Re: Give me some of what he's been drinking
"Cloud comes at a high cost not only in dollars, but in complexity and uncontrollable downtime. "
AWS has never gone down in its 16 yr history. There have been service outages, a few notable ones as well. There have even been whole regions that have been down, but once or twice in history, for a few of hours. Service outages are regional, not global. There are some global services, but the global aspects of the services, for example, IAM, are the control plane operations, not the data plane. So if IAM has a global outage, you can't create new users, but you can continue to authenticate in the region you operate in.
High availability in somewhere like AWS is a tick box for some services, like RDS SQL. Ticking the box creates a new replica in a new Availability Zone, configures and monitors synchronous replication and auto recovers from failure. A different tick box spins you up a read replica in another region. In other services, HA comes out of the box, like S3, where when you store an object, the underlying control plane replicates the object to three Availability zones as standard. Each AZ is miles apart, with independent power, cooling, network, and transit centre. Ticking the box allows you to replicate S3 buckets to a different region.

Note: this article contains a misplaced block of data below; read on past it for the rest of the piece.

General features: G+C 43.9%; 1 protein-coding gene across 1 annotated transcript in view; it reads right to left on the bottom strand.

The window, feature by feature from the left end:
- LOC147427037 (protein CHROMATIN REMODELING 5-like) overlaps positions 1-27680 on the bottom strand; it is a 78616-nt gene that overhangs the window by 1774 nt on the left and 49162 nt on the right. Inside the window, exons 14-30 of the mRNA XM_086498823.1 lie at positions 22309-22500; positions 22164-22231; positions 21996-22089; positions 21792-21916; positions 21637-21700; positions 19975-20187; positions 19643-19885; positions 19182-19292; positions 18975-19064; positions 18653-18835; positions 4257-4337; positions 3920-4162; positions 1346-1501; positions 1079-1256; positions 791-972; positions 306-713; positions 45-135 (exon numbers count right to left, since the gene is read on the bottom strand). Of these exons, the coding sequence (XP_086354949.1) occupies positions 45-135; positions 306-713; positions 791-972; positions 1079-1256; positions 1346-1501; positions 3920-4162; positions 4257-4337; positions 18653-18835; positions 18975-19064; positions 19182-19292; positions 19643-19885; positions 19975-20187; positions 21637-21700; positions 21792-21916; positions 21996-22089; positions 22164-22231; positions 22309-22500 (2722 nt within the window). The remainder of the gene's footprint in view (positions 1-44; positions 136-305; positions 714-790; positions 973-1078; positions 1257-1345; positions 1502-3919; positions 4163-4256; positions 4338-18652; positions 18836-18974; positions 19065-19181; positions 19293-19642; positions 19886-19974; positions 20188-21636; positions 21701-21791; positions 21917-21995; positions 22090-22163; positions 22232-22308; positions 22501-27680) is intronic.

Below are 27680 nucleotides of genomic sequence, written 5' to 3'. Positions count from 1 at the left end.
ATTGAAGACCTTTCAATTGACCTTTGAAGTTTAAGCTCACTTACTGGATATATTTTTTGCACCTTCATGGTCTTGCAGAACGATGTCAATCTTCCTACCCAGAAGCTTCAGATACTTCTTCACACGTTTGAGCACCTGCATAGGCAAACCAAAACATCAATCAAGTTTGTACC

It's a lot simpler to have Highly Available workloads than trying to do this yourself. AWS recommends you design for failure; they have a well-architected tool to help you and make you think. There are many reasons to argue against Cloud, I argue that Availability is a plus for Cloud, not a detractor, it's so easy to make your workloads span multi-AZ Multi, Multi Region there is no excuse other than paying hard-earned cash for the privilage.